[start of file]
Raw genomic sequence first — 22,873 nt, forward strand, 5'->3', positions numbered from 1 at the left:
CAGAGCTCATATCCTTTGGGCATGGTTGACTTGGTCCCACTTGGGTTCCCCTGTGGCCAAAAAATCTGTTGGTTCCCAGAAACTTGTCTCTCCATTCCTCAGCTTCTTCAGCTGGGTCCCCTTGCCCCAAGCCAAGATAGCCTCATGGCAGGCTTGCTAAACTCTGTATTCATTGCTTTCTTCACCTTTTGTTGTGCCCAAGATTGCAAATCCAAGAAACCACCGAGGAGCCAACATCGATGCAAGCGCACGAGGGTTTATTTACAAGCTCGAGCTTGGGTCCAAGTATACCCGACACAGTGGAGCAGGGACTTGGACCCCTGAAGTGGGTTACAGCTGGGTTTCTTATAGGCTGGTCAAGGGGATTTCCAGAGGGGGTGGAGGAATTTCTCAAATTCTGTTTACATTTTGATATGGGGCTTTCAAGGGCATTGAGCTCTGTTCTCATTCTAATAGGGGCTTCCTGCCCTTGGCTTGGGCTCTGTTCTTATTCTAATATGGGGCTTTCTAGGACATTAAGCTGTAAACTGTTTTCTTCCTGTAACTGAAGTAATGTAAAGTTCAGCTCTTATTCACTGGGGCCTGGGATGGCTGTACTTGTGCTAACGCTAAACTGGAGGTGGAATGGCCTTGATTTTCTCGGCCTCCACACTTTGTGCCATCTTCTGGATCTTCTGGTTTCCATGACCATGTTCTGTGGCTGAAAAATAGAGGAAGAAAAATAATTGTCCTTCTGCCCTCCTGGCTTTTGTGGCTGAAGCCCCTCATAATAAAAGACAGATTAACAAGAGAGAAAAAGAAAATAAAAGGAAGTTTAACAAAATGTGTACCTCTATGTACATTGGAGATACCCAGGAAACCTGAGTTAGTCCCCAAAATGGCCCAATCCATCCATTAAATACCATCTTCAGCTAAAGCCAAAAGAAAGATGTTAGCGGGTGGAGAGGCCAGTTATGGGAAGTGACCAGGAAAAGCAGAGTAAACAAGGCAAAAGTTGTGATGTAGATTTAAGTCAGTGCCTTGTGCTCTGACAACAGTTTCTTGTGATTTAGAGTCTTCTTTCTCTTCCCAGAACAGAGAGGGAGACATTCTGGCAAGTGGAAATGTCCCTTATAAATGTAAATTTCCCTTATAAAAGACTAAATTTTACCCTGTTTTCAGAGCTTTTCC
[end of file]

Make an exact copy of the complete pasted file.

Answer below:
Raw genomic sequence first — 22,873 nt, forward strand, 5'->3', positions numbered from 1 at the left:
CAGAGCTCATATCCTTTGGGCATGGTTGACTTGGTCCCACTTGGGTTCCCCTGTGGCCAAAAAATCTGTTGGTTCCCAGAAACTTGTCTCTCCATTCCTCAGCTTCTTCAGCTGGGTCCCCTTGCCCCAAGCCAAGATAGCCTCATGGCAGGCTTGCTAAACTCTGTATTCATTGCTTTCTTCACCTTTTGTTGTGCCCAAGATTGCAAATCCAAGAAACCACCGAGGAGCCAACATCGATGCAAGCGCACGAGGGTTTATTTACAAGCTCGAGCTTGGGTCCAAGTATACCCGACACAGTGGAGCAGGGACTTGGACCCCTGAAGTGGGTTACAGCTGGGTTTCTTATAGGCTGGTCAAGGGGATTTCCAGAGGGGGTGGAGGAATTTCTCAAATTCTGTTTACATTTTGATATGGGGCTTTCAAGGGCATTGAGCTCTGTTCTCATTCTAATAGGGGCTTCCTGCCCTTGGCTTGGGCTCTGTTCTTATTCTAATATGGGGCTTTCTAGGACATTAAGCTGTAAACTGTTTTCTTCCTGTAACTGAAGTAATGTAAAGTTCAGCTCTTATTCACTGGGGCCTGGGATGGCTGTACTTGTGCTAACGCTAAACTGGAGGTGGAATGGCCTTGATTTTCTCGGCCTCCACACTTTGTGCCATCTTCTGGATCTTCTGGTTTCCATGACCATGTTCTGTGGCTGAAAAATAGAGGAAGAAAAATAATTGTCCTTCTGCCCTCCTGGCTTTTGTGGCTGAAGCCCCTCATAATAAAAGACAGATTAACAAGAGAGAAAAAGAAAATAAAAGGAAGTTTAACAAAATGTGTACCTCTATGTACATTGGAGATACCCAGGAAACCTGAGTTAGTCCCCAAAATGGCCCAATCCATCCATTAAATACCATCTTCAGCTAAAGCCAAAAGAAAGATGTTAGCGGGTGGAGAGGCCAGTTATGGGAAGTGACCAGGAAAAGCAGAGTAAACAAGGCAAAAGTTGTGATGTAGATTTAAGTCAGTGCCTTGTGCTCTGACAACAGTTTCTTGTGATTTAGAGTCTTCTTTCTCTTCCCAGAACAGAGAGGGAGACATTCTGGCAAGTGGAAATGTCCCTTATAAATGTAAATTTCCCTTATAAAAGACTAAATTTTACCCTGTTTTCAGAGCTTTTCC